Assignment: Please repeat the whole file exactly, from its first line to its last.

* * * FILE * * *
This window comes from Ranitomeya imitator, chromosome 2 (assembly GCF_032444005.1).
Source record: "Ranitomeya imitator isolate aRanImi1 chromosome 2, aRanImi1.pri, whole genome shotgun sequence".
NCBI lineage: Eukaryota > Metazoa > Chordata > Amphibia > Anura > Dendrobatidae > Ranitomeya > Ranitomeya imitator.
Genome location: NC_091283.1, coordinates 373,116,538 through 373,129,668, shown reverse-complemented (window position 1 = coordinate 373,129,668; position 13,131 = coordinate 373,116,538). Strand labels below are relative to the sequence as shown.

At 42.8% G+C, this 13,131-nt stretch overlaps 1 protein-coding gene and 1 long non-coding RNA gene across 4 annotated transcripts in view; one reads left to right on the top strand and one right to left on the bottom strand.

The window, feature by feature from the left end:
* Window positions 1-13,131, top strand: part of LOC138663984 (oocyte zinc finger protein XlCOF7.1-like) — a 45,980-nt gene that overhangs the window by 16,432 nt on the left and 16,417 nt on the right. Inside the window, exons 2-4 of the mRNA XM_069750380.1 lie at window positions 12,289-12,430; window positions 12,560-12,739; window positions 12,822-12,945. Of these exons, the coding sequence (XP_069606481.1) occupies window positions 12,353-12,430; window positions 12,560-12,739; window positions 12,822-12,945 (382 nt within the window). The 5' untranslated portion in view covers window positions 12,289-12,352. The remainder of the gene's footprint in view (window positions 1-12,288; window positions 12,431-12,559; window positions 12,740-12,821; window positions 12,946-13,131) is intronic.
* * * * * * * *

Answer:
This window comes from Ranitomeya imitator, chromosome 2 (assembly GCF_032444005.1).
Source record: "Ranitomeya imitator isolate aRanImi1 chromosome 2, aRanImi1.pri, whole genome shotgun sequence".
NCBI lineage: Eukaryota > Metazoa > Chordata > Amphibia > Anura > Dendrobatidae > Ranitomeya > Ranitomeya imitator.
Genome location: NC_091283.1, coordinates 373,116,538 through 373,129,668, shown reverse-complemented (window position 1 = coordinate 373,129,668; position 13,131 = coordinate 373,116,538). Strand labels below are relative to the sequence as shown.

At 42.8% G+C, this 13,131-nt stretch overlaps 1 protein-coding gene and 1 long non-coding RNA gene across 4 annotated transcripts in view; one reads left to right on the top strand and one right to left on the bottom strand.

The window, feature by feature from the left end:
* Window positions 1-13,131, top strand: part of LOC138663984 (oocyte zinc finger protein XlCOF7.1-like) — a 45,980-nt gene that overhangs the window by 16,432 nt on the left and 16,417 nt on the right. Inside the window, exons 2-4 of the mRNA XM_069750380.1 lie at window positions 12,289-12,430; window positions 12,560-12,739; window positions 12,822-12,945. Of these exons, the coding sequence (XP_069606481.1) occupies window positions 12,353-12,430; window positions 12,560-12,739; window positions 12,822-12,945 (382 nt within the window). The 5' untranslated portion in view covers window positions 12,289-12,352. The remainder of the gene's footprint in view (window positions 1-12,288; window positions 12,431-12,559; window positions 12,740-12,821; window positions 12,946-13,131) is intronic.